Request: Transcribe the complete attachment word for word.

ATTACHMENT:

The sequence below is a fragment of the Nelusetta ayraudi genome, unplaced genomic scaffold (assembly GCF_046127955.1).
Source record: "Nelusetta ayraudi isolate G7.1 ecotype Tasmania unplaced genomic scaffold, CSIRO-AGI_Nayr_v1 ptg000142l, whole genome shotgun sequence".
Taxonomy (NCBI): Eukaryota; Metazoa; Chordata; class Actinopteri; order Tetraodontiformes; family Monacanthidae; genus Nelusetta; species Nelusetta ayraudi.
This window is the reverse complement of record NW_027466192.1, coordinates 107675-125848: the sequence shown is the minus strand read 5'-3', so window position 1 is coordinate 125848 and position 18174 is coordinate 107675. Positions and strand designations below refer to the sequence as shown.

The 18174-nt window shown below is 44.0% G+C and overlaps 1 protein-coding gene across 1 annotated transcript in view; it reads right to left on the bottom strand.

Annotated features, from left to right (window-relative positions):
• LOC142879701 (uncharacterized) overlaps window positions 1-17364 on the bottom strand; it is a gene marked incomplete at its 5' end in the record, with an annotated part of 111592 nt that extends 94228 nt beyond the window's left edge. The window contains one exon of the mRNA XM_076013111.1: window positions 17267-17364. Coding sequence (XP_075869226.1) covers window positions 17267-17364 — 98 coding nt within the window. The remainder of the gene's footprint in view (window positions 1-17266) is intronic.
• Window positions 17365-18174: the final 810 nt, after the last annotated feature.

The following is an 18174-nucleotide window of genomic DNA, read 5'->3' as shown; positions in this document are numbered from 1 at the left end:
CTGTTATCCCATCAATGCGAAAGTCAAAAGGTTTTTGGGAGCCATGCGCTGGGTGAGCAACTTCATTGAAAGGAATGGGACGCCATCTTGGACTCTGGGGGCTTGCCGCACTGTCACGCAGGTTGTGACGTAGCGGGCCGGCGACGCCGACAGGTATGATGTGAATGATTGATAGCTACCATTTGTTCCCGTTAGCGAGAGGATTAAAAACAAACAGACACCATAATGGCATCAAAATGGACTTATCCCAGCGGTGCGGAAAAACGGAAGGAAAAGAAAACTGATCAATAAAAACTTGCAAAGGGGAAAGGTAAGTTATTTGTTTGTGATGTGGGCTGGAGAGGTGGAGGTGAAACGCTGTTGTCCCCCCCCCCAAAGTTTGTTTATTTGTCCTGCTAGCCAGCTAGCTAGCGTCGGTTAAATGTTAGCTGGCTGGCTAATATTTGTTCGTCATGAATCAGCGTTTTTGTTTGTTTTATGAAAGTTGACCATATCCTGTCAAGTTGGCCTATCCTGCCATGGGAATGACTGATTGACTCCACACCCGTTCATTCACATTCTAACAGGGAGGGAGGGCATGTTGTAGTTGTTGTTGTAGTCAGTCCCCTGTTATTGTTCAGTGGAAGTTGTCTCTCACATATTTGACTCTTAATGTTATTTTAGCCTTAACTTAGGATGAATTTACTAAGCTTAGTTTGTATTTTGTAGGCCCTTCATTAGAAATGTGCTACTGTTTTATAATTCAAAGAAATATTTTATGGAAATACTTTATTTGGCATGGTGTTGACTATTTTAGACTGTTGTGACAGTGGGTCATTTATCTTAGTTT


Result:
The sequence below is a fragment of the Nelusetta ayraudi genome, unplaced genomic scaffold (assembly GCF_046127955.1).
Source record: "Nelusetta ayraudi isolate G7.1 ecotype Tasmania unplaced genomic scaffold, CSIRO-AGI_Nayr_v1 ptg000142l, whole genome shotgun sequence".
Taxonomy (NCBI): Eukaryota; Metazoa; Chordata; class Actinopteri; order Tetraodontiformes; family Monacanthidae; genus Nelusetta; species Nelusetta ayraudi.
This window is the reverse complement of record NW_027466192.1, coordinates 107675-125848: the sequence shown is the minus strand read 5'-3', so window position 1 is coordinate 125848 and position 18174 is coordinate 107675. Positions and strand designations below refer to the sequence as shown.

The 18174-nt window shown below is 44.0% G+C and overlaps 1 protein-coding gene across 1 annotated transcript in view; it reads right to left on the bottom strand.

Annotated features, from left to right (window-relative positions):
• LOC142879701 (uncharacterized) overlaps window positions 1-17364 on the bottom strand; it is a gene marked incomplete at its 5' end in the record, with an annotated part of 111592 nt that extends 94228 nt beyond the window's left edge. The window contains one exon of the mRNA XM_076013111.1: window positions 17267-17364. Coding sequence (XP_075869226.1) covers window positions 17267-17364 — 98 coding nt within the window. The remainder of the gene's footprint in view (window positions 1-17266) is intronic.
• Window positions 17365-18174: the final 810 nt, after the last annotated feature.

The following is an 18174-nucleotide window of genomic DNA, read 5'->3' as shown; positions in this document are numbered from 1 at the left end:
CTGTTATCCCATCAATGCGAAAGTCAAAAGGTTTTTGGGAGCCATGCGCTGGGTGAGCAACTTCATTGAAAGGAATGGGACGCCATCTTGGACTCTGGGGGCTTGCCGCACTGTCACGCAGGTTGTGACGTAGCGGGCCGGCGACGCCGACAGGTATGATGTGAATGATTGATAGCTACCATTTGTTCCCGTTAGCGAGAGGATTAAAAACAAACAGACACCATAATGGCATCAAAATGGACTTATCCCAGCGGTGCGGAAAAACGGAAGGAAAAGAAAACTGATCAATAAAAACTTGCAAAGGGGAAAGGTAAGTTATTTGTTTGTGATGTGGGCTGGAGAGGTGGAGGTGAAACGCTGTTGTCCCCCCCCCCAAAGTTTGTTTATTTGTCCTGCTAGCCAGCTAGCTAGCGTCGGTTAAATGTTAGCTGGCTGGCTAATATTTGTTCGTCATGAATCAGCGTTTTTGTTTGTTTTATGAAAGTTGACCATATCCTGTCAAGTTGGCCTATCCTGCCATGGGAATGACTGATTGACTCCACACCCGTTCATTCACATTCTAACAGGGAGGGAGGGCATGTTGTAGTTGTTGTTGTAGTCAGTCCCCTGTTATTGTTCAGTGGAAGTTGTCTCTCACATATTTGACTCTTAATGTTATTTTAGCCTTAACTTAGGATGAATTTACTAAGCTTAGTTTGTATTTTGTAGGCCCTTCATTAGAAATGTGCTACTGTTTTATAATTCAAAGAAATATTTTATGGAAATACTTTATTTGGCATGGTGTTGACTATTTTAGACTGTTGTGACAGTGGGTCATTTATCTTAGTTT